University of Helsinki, Helsinki 2006
Visions of Past Glory: Nationalism and the Construction of Early Finnish History
Doctoral dissertation, March 2006.
The study is an examination of how the distant national past has been conceived and constructed for Finland from the mid-sixteenth century to the Second World War. The author argues that the perception and need of a national 'Golden Age' has undergone several phases during this period, yet the perceived Greatness of the Ancient Finns has been of great importance for the growth and development of the fundamental concepts of Finnish nationalism. It is a question reaching deeper than simply discussing the Kalevala or the Karelianism of the 1890s.
Despite early occurrences of most of the topics the image-makers could utilize for the construction of an Ancient Greatness, a truly national proto-history only became a necessity after 1809, when a new conceptual 'Finnishness' was both conceived and brought forth in reality. In this process of nation-building, ethnic myths of origin and descent provided the core of the nationalist cause - the defence of a primordial national character - and within a few decades the antiquarian issue became a standard element of the nationalist public enlightenment. The emerging, archaeologically substantiated, nationhood was more than a scholarly construction: it was a 'politically correct' form of ethnic self-imaging, continuously adapting its message to contemporary society and modern progress.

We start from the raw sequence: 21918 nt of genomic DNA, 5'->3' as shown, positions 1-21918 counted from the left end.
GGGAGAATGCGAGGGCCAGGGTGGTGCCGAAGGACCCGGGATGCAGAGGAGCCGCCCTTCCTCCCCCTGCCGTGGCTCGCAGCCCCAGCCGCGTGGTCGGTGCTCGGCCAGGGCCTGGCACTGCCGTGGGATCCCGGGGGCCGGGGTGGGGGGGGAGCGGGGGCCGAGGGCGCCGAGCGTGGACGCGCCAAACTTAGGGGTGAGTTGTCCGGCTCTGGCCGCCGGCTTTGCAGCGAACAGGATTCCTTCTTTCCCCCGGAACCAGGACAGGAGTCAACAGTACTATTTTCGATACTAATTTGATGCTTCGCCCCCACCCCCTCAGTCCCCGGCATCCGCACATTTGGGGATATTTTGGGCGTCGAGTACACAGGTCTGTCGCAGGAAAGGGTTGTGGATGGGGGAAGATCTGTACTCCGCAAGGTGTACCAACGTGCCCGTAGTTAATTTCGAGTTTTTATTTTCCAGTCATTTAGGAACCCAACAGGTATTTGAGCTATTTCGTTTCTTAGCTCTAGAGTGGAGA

Prehistoric and medieval Finnishness became even more relevant for the intellectual defence of the nation during the period of Russian administrative pressure 1890-1905. With independence the origins of Finnishness were militarized even further, although the 'hot' phase of antiquarian nationalism ended, as many considered the Finnish state reestablished after centuries of 'dependency'. Nevertheless, the distant past of tribal Finnishness and the conceived Golden Age of the Kalevala remained obligating. The decline of public archaeology is quite evident after 1918, even though the national message of the antiquarian pursuits remained present in the history culture of the public. The myths, symbols, images, and constructs of ancient Finnishness had already become embedded in society by the turn of the century, like the patalakki cap, which remains a symbol of Finnishness to this day.
The method of approach is one of combining a broad spectrum of previously neglected primary sources, all related to history culture and the subtle banalization of the distant past: school books, postcards, illustrations, festive costumes, drama, satirical magazines, novels, jewellery, and calendars. Tracing the origins of the national myths to their original contexts enables a rather thorough deconstruction of the proto-historical imaginary in this Finnish case study.
Considering Anthony D. Smith's idea of ancient 'ethnies' being the basis for nationalist causes, the author considers such an approach in the Finnish case totally misplaced.
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© University of Helsinki 2006
Last updated 04.10.2006